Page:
It highlighted TTS (true to size) information, showing where certain lines needed up or downsizing to get a perfect fit, as well as extra supportive bras and long length hoodies. The principle was to help customers find style and comfort for close-fit technical clothing, even if you didn’t have a Hollywood body shape. Oh, and don’t forget that signature bag to take your goodies home in, helping to remind the neighbourhood that you’re part of the cool cache around here.
In return, customers started supporting the brand and each other, to help fix its limitations. For instance, if you want a Lululemon product from an outlet store or in an area that the company didn’t ship to, fellow fans or “Lulu Angels” would go and buy them for you, and mail it to you. And thanks to a strong social media presence, Lululemon die hards took to self-presentation of their latest gear on YouTube, Facebook and countless blogs, effectively driving positive sentiment through Google search and potential new customers as a result.
Yoga retail competitors have been around for years, but have never acquired the following of Lululemon. Its CX combination is powerful – premium product style and detailing, set in a community store environment that prides itself on activity and conversation success as much as sales. Leading the charge to compete is lookalike Athleta (owned by Gap) which has been rapidly expanding its store base. Like Lululemon, Athleta puts emphasis on community and in-store events, but with the added muscle and resources to expand quickly and offer similar clothing at lower prices. Other hot brands like Under Armour and Victoria’s Secret also have Lulu’s consumer target in their sights, but still find it hard to command that winning ‘athleisure’ mix of style, cut and performance. Even though Lululemon dropped the ball on fabric, its die-hard fans have so far been forgiving. But that won’t achieve its growth targets, hence the need to reach out overseas and into other consumer segments.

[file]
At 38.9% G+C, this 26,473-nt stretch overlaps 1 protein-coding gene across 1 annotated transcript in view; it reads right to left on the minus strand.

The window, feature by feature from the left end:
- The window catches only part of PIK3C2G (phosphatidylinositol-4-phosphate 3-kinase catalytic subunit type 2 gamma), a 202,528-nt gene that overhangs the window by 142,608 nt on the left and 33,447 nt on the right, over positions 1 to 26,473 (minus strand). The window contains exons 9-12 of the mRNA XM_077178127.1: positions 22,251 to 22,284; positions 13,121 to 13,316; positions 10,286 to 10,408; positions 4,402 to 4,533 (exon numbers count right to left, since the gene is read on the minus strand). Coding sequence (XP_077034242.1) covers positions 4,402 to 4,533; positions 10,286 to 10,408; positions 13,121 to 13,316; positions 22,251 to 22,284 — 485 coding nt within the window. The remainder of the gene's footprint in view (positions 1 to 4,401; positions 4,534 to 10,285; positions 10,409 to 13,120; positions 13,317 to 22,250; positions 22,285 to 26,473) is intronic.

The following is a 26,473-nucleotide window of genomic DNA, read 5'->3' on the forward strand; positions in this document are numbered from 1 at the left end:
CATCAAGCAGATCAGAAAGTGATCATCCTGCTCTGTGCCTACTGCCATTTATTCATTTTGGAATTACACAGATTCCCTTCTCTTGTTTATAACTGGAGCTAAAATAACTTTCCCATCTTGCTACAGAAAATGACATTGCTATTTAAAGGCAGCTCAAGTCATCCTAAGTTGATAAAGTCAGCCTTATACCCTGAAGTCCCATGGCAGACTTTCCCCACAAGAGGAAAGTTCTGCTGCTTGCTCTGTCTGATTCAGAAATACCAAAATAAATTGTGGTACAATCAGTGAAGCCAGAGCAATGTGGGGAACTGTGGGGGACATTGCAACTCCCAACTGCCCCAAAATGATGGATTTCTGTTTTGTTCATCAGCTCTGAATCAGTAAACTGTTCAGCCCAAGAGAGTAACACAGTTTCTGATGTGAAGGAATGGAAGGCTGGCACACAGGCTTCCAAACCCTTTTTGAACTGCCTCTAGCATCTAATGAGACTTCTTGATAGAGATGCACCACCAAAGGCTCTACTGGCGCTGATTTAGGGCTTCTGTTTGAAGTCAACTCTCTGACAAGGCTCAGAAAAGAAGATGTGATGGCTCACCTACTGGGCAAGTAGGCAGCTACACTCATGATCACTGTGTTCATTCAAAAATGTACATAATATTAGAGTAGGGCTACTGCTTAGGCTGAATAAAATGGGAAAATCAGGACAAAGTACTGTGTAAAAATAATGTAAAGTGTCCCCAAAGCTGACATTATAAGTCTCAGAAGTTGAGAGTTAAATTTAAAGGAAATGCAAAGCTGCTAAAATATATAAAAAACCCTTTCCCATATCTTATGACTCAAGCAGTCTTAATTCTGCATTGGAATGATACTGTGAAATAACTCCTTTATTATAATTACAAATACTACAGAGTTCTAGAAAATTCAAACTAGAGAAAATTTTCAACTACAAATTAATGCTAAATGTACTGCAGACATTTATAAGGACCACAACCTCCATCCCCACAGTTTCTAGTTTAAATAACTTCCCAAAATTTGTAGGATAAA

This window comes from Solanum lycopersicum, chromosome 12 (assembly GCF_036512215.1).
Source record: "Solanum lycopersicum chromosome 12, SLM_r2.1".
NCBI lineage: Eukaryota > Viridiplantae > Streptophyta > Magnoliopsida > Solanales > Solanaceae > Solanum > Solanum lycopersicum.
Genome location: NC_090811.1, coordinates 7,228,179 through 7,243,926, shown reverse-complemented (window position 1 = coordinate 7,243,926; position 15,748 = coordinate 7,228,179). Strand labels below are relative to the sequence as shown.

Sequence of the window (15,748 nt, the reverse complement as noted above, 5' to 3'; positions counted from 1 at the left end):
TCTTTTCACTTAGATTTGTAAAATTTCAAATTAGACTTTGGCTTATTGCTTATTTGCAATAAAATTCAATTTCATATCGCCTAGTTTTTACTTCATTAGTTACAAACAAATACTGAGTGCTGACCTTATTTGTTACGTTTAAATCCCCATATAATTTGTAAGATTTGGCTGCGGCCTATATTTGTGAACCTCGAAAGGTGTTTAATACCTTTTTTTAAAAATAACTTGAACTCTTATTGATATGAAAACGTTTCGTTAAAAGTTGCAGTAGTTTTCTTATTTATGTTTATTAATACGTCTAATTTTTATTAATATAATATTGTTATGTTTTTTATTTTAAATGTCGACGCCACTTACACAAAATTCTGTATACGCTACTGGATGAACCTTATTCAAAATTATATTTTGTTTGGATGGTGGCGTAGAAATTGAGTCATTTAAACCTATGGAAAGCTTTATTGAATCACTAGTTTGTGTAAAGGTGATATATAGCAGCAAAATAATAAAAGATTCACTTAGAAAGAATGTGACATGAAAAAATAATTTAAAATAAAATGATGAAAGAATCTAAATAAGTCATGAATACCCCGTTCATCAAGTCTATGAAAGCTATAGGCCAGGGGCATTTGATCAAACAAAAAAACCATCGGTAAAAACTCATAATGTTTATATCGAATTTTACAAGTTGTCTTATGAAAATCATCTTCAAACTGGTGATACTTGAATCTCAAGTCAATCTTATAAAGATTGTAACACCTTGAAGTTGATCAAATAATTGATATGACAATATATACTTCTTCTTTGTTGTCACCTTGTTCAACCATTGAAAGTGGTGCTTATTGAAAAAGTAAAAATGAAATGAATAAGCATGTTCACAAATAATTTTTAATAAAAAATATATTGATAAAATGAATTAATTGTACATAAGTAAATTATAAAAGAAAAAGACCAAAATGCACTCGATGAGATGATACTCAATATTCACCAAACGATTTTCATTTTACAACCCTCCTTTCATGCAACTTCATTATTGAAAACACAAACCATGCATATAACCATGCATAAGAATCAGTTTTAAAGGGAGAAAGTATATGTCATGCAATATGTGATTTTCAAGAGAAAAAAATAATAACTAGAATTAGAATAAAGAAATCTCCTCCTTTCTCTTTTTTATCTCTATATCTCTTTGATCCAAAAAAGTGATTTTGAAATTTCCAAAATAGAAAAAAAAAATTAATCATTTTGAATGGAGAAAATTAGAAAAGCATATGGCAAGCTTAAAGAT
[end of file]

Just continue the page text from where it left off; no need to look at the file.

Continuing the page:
Most of all, our assessment is that momentum in brand retailing is crucial – Lulu has had a great growth run for over a decade. But in trying to add new product categories and international markets, it tripped up on just how important solid infrastructure was in order to keep the brand love alive. We sense that now the lid has been lifted on challenger brands, those once-loyal shoppers may share their wallet a little wider, so putting pressure on sales. Nevertheless, gift-ability remains a trump card for Lululemon – something that remains strong in the US market and where none of the other brands have quite the cache and feel-good factor. We have less confidence in their recent foray into selling limited-edition beer, perhaps aimed at maintaining its edgy, cool brand status in the summer season.
Is there an experience-based brand you’d like us to run our CX assessment eyes over – perhaps your competitors or even you own? Contact us at email@example.com
Photo courtesy of lululemon athletica – http://flic.kr/p/8gKPZY